QUESTIONS AND ANSWERS: Higher-Weight Patients with Eating Disorders

Q. Recently, I have seen several clients with bulimia nervosa and binge eating disorder, who are in larger bodies. I am trying to find specifically tailored approaches for such patients. Do you have any suggestions? (TS, Charlottesville, SC)

A. Eating disorders affect people in bodies of all sizes, but little research has been done in this area. Too often, those living in larger bodies are overlooked and thus not treated appropriately, according to results of a recent study and guidelines from the National Eating Disorders Collaboration (J Eat Disord. 2022. 10:21). This group outlined numerous barriers to care of such patients, and these guidelines may be helpful for you.

The group, based in Australia, has developed 21 clinical guidelines to help clinicians in this understudied area.

Those with eating disorders living in larger bodies report being misdiagnosed and dismissed by healthcare professionals, and encounter delays in treatment or are excluded from treatment services. Much of this is due to weight stigma, according to Dr. Angelique F. Ralph of the National Eating Disorders Collaboration, in Sydney, Australia, and her colleagues. The group reports that too often these patients have a lifetime of weight-related trauma, such as bullying in high school or weight-related emotional abuse. Experiences with stigma and discrimination may lead these individuals to be reluctant to speak about their weight or eating, for fear of being shamed further and/or not being believed, and because of prior negative experiences related to their weight.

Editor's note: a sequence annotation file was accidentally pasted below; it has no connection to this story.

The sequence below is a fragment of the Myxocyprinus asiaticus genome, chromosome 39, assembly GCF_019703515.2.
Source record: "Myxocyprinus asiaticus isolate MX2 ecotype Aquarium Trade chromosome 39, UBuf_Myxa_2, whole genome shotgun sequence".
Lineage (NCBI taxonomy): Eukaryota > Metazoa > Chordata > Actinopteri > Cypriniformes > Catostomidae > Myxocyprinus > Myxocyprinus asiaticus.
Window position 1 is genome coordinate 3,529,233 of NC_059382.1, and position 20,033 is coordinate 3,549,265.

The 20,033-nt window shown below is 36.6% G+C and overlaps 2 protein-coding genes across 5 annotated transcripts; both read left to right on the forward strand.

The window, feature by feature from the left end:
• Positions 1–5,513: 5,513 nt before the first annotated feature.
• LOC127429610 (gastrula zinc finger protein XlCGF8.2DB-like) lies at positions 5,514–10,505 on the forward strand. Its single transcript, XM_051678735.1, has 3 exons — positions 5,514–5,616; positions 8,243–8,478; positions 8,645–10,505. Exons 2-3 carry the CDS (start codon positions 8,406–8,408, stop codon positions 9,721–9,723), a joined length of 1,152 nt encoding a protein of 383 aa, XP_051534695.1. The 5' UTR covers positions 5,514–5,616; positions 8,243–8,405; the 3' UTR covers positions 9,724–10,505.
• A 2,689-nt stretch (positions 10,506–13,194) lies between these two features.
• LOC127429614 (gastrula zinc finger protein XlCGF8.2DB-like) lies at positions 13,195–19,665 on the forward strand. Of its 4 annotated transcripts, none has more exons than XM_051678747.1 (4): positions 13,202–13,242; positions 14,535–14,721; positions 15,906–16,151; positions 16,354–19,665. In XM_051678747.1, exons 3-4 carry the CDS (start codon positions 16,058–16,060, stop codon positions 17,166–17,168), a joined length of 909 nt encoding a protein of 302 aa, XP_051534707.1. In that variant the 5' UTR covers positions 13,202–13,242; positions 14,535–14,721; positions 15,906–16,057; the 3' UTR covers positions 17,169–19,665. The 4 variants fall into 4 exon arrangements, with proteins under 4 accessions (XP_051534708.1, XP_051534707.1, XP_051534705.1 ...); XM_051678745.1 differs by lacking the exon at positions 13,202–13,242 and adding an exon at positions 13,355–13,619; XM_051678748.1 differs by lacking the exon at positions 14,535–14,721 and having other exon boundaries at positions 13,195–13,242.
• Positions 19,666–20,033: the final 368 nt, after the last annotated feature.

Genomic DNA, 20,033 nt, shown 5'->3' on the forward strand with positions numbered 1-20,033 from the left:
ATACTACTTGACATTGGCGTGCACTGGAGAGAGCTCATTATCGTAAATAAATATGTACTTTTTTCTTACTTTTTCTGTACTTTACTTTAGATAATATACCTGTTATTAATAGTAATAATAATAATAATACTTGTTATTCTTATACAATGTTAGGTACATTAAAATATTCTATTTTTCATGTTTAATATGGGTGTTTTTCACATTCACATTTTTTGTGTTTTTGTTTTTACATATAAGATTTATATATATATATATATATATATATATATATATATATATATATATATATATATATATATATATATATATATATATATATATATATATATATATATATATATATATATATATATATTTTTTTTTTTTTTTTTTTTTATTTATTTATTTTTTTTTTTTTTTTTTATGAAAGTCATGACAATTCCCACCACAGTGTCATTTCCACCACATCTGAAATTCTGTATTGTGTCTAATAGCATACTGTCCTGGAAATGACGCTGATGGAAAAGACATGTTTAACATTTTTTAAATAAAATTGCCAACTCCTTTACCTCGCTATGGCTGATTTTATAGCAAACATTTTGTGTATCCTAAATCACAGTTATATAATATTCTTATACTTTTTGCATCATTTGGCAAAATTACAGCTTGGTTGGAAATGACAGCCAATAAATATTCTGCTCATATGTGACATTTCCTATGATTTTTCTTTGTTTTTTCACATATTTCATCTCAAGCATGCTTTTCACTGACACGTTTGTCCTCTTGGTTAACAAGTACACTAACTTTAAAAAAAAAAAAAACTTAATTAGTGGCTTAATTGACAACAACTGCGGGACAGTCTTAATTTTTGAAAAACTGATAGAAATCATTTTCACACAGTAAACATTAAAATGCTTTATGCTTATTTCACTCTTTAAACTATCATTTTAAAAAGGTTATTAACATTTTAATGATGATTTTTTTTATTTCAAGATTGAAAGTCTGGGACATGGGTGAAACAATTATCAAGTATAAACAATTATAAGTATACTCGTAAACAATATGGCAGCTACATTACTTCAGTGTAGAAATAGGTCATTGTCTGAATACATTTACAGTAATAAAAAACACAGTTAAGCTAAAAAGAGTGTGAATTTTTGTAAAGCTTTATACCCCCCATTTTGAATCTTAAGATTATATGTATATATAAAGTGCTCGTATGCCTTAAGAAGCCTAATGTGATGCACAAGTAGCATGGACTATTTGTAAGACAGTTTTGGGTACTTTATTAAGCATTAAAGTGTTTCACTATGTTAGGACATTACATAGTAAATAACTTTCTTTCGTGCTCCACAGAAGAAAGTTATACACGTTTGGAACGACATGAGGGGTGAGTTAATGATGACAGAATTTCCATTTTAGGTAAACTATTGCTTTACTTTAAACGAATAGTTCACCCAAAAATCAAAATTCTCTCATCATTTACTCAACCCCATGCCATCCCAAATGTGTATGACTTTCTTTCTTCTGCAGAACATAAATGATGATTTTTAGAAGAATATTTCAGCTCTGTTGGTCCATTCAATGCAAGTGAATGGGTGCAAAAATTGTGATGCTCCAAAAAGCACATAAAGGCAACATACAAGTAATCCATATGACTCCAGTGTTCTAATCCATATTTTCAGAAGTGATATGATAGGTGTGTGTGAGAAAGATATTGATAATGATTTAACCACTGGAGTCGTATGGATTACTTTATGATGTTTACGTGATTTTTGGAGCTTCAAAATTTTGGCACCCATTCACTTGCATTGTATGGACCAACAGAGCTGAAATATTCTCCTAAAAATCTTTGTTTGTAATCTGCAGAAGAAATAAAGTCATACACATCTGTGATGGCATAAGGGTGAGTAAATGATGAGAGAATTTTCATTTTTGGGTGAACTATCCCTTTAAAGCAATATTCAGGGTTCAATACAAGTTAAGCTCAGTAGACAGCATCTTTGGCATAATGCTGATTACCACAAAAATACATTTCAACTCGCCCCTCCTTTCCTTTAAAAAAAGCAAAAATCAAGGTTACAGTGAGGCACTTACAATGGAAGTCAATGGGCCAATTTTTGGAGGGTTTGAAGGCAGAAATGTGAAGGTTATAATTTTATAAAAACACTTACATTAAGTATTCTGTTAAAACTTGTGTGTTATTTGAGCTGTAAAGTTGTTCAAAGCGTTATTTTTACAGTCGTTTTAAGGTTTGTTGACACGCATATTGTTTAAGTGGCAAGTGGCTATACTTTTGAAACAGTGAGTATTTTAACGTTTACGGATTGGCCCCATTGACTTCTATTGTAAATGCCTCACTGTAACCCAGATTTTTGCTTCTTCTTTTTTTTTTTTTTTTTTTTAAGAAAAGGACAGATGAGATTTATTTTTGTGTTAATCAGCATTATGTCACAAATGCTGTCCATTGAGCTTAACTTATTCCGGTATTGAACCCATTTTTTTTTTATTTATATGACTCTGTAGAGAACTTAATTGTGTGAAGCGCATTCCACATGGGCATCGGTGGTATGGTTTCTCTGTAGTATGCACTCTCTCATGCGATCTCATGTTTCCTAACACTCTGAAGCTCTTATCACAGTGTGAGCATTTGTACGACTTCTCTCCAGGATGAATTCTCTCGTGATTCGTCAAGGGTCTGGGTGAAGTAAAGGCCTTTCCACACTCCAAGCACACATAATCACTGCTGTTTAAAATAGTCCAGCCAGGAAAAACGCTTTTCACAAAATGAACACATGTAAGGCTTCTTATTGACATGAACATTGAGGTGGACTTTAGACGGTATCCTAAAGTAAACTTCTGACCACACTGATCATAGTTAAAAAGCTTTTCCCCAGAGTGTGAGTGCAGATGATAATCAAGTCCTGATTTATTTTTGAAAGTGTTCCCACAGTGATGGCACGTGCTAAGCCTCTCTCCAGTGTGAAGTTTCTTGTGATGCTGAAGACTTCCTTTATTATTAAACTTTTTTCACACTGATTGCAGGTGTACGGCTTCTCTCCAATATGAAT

A few recommendations include: (1) psychological first-line treatment for BN for patients with higher weights; (2) supporting physical activity for positive physical and mental health and intrinsic quality of life, as opposed to exercising solely for weight loss or changing shape; (3) family interventions; and (4) addressing poor nutritional status and diet quality. Further, it is important during treatment to address the impact of the patient’s experience with bullying, and the trauma of ongoing weight stigma and marginalization. Among the group’s recommendations is “promoting the need for research into weight-neutral approaches and other treatment approaches in this field.”


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